I've been to their office several times. Hung out with them both on and off-site. They've got a great team of veterans who have worked on some of the most iconic games of the past couple of generations, like Wing Commander, Ultima Online, Tabula Rasa, and beyond. 

    They are exactly like every other gamer out there on the planet in that their primary passion in life is video games. Both to play, and to work on. 

    Games are about coming together and finding common joy in the entertainment of a virtual world. Is every game perfect? Nope. But that doesn't mean the people behind those games are worth of hate, derision, vitriol, spite, and all of the other emotions that people show towards the folks at Portalarium. 

    While the game may not be perfect for everyone, and it might not be fun for everyone, terms like "inferior" don't apply as they are subjective. There are many people still playing SOTA who enjoy the game.

    I personally still think it's a fun game, despite the flaws (I abhore their dialogue system, but love the storylines, and I don't like the way it takes control of my avatar when harvesting a node), and I'll probably come back around to play it again at some point once our community wraps EQ2, Anthem, and then the WoW Classic bandwagon we are ramping up for.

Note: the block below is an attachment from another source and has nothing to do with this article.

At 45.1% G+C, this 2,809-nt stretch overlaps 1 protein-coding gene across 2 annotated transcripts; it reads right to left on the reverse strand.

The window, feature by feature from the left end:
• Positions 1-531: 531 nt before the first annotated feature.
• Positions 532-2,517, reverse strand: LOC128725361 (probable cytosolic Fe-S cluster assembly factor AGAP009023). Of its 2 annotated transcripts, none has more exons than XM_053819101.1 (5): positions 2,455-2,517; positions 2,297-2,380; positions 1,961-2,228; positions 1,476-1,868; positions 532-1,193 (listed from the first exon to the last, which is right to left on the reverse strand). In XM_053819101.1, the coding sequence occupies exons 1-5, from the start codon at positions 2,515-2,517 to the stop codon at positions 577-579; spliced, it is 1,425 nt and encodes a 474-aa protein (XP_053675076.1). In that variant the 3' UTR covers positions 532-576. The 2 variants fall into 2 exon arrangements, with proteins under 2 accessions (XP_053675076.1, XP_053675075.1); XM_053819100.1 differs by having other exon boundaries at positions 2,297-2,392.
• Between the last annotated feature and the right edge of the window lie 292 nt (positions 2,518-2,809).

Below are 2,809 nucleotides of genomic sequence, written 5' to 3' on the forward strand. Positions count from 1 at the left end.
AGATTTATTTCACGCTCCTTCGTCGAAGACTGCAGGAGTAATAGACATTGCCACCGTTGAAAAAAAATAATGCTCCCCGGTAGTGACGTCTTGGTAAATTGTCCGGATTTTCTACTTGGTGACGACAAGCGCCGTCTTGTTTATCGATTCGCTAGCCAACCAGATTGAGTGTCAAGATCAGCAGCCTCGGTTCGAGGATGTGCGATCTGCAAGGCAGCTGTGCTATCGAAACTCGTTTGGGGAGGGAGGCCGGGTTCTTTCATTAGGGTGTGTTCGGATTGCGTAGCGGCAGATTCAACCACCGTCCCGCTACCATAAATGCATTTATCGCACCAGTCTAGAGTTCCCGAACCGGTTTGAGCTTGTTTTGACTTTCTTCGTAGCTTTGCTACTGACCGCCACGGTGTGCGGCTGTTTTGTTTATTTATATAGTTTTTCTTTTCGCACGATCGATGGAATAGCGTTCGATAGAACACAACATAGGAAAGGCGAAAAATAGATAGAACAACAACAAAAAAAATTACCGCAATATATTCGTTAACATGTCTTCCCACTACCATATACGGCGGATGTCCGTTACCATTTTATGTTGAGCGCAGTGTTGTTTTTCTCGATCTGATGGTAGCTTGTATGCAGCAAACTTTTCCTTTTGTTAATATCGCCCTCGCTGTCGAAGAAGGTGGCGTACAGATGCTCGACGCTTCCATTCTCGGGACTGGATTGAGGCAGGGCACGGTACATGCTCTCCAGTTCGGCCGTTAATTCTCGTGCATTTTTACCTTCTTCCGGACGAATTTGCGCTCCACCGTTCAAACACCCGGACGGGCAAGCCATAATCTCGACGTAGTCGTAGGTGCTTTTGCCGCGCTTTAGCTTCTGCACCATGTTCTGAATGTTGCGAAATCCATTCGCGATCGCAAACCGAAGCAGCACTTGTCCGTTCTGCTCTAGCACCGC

But one thing I won't do, regardless if I dislike the features of a given title, is shit on people who have put years of their lives and blood/sweat/tears into building a game.

    The lack of common human decency in the gamers of today is heartbreaking. 
    Kind of like those who call people snowflakes and claims everything is great and everyone else is wrong or they are a snowflake.  Yeah I hate how they do that too.

    Just.Like.Every.Other.Poster.On.The.Internet
    craftseeker
  • ChildoftheShadowsChildoftheShadows Member RarePosts: 1,068
    Renfail said:
    The thing is, it's not an "inferior product", as so many are wont to rant about. 

    It's just different. Fun for some, not fun for others. Regularly being worked on and updated an enhanced and improved in many different ways. 

    Just. Like. Every. Other. Game. Ever. Released.

    I had a lot of fun the first four months after launch and played with a couple of static groups from our gaming community.

    Were there flaws? Are there still flaws? Yep. 

    Just. Like. Every. Other. Game. Ever. Released. 

    We'd still be playing except the way we all play games these days is in cycles. 4-6 months here, 4-6 months there, etc. As an example, we're getting ready to jump into the EQ2 Kaladim TLE server next Saturday for a few months on the weekends, plus I'm playing Anthem with another group, which is also my LOTRO group from Tuesdays and Thursdays, which is a game we also cycle back to once a year for a few months. 

    And both Anthem and LOTRO are flawed games. One of them recently launched. One has been out for over a decade and still has flaws.